~ Posted by Georgia Grimond, August 16th 2012
At the Olympics, 26 sports vied for our attention. But which is the best sport of all? That was the big question we set five writers ahead of the games. Matthew Engel began by defining sport. Exercise and competition are essential, but the best also offer “outward simplicity” and “inner profundity, enough to obsess intelligent humans for a lifetime”. For him, there were only two contenders: golf and football. We held our sixth Big Question poll, and there was a clear winner. It wasn’t in the Olympics and, to some people, isn’t even a sport. But, out of more than 1,400 votes, orienteering had 33%. Either a third of our readers like nothing better than map-reading on the run, or some effective mobilizing had gone on. Something similar happened when Esperanto won our poll on the best language to learn.
That left our writers’ choices contending for silver and bronze. Equestrianism experienced a late surge to take second place with 26% of the votes. No doubt our readers were inspired by the events in Greenwich Park over the last three weeks, as well as by our assistant editor Samantha Weinberg’s enthusiasm for its “testing combination of speed and stamina”. Patrick Barclay had argued that football was the most popular sport, the most inclusive and “morally interesting” to boot, and the agreement of 14% of the voters saw it into third place.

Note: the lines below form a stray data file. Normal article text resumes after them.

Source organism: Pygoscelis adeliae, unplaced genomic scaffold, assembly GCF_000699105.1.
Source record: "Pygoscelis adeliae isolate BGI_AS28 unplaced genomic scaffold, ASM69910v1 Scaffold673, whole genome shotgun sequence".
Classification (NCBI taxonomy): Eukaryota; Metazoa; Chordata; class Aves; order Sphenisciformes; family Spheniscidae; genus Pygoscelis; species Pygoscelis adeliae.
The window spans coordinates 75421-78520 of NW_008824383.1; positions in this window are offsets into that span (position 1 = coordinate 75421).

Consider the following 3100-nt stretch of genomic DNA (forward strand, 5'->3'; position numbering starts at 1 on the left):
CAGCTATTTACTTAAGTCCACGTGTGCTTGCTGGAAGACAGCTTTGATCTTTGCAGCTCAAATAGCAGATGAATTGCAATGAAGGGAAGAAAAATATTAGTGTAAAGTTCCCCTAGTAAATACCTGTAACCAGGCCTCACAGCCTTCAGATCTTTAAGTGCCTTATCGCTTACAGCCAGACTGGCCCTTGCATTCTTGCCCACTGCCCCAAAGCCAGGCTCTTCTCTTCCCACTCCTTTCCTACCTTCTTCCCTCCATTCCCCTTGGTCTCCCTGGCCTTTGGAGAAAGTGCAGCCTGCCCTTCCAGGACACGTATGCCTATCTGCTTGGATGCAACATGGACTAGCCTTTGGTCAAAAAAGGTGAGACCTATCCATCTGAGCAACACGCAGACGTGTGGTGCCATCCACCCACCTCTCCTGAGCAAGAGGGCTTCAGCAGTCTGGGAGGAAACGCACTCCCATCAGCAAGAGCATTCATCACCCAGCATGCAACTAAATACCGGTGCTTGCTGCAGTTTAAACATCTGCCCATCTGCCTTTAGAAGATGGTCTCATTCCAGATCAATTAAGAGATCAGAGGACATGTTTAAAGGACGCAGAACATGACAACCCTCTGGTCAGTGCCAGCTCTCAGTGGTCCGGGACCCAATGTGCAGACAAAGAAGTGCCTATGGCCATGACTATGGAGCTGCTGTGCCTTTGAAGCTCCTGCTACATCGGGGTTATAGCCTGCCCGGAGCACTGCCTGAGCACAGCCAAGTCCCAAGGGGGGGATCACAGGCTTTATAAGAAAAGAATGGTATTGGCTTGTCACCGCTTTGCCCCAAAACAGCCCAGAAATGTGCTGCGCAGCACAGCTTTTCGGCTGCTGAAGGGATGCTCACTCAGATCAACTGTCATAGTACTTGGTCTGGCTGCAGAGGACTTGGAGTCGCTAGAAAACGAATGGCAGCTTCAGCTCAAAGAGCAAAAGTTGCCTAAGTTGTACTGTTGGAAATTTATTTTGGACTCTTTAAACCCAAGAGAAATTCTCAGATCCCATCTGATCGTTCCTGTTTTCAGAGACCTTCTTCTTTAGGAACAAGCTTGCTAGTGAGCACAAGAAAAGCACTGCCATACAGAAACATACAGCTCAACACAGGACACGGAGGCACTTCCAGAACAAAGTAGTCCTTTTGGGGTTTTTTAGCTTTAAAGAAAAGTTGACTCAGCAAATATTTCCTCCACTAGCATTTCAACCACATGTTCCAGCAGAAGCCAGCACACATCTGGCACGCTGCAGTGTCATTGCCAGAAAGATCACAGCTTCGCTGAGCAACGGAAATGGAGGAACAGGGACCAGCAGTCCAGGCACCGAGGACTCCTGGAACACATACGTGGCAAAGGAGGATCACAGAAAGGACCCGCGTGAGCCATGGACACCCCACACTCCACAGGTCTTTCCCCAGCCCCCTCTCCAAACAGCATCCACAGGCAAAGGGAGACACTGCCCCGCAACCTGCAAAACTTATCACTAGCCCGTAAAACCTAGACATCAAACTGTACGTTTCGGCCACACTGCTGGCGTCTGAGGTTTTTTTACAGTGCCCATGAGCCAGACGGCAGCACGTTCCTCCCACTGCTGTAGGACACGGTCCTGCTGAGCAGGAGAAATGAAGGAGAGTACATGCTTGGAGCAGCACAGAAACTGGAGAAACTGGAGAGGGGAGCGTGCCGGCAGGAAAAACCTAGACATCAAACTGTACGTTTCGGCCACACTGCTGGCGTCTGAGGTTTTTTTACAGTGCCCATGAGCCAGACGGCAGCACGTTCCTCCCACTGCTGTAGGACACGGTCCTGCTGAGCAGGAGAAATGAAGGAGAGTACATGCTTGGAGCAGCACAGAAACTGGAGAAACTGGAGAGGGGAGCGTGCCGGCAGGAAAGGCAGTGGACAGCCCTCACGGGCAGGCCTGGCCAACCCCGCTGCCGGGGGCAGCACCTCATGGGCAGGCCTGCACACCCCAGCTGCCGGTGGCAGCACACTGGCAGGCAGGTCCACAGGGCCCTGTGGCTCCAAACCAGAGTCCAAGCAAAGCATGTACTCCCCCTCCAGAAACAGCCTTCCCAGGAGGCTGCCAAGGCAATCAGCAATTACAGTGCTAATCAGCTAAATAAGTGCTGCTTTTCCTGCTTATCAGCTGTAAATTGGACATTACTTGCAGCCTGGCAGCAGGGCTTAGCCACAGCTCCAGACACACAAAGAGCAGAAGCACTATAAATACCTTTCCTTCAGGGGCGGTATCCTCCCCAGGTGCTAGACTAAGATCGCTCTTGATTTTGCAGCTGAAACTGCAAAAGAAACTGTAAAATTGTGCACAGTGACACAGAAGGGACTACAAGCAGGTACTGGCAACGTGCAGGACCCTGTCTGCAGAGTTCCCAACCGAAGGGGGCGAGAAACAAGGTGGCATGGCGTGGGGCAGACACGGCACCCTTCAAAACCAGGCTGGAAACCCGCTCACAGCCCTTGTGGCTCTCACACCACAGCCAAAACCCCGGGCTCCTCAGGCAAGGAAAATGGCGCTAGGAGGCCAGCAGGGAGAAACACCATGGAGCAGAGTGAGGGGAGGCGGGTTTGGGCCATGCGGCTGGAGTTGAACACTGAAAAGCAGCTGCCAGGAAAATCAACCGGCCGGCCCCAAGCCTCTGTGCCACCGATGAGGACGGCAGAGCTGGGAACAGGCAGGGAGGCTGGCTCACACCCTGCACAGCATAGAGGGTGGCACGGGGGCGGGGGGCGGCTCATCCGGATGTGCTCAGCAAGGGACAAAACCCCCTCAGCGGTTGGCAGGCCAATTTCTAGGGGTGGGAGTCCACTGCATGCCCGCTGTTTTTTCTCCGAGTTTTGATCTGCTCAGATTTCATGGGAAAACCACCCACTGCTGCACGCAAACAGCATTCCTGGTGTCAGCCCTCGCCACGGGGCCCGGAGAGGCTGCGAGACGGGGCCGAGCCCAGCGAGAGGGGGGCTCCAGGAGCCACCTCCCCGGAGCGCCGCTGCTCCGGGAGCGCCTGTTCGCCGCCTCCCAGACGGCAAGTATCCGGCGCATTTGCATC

Our other writers’ choices received less endorsement. Sambit Bal proposed cricket, and although he supported Harold Pinter’s view that it’s “the greatest thing God created…certainly greater than sex”, only 10% of voters agreed. (Our poll did prove that Pinter was right about one thing, though: sex got only one vote.) Tanya Aldred saluted the simplicity of athletics, which is all about who is “fastest, highest, strongest”. Despite the headline-grabbing achievements of David Rudisha, Usain Bolt and Mo Farah, in our poll it managed just 8%. Dan Rosenheck cheered for baseball, with its long season reflecting “the daily grind of a modern routine”, but only 3% of voters wanted reminding.
Apart from the orienteers, we had tennis players, rugby players, surfers, martial artists, gymnasts, boxers and sailors all saying why their sport was the best. There were calls for wrestling, lacrosse, hurling and even literball – a Russian drinking game – to be considered. The consensus was that a mixture of mental and physical demands is what makes a sport most appealing, and if you can play it outdoors then so much the better. At the end of the day, when the scores are on the doors, we all know that it’s not the winning that matters, it’s the taking part. Just try telling that to the orienteers.
Georgia Grimond is the letters editor of Intelligent Life and an editorial assistant at The Economist. Her recent posts for the Editors' Blog include The best language surprise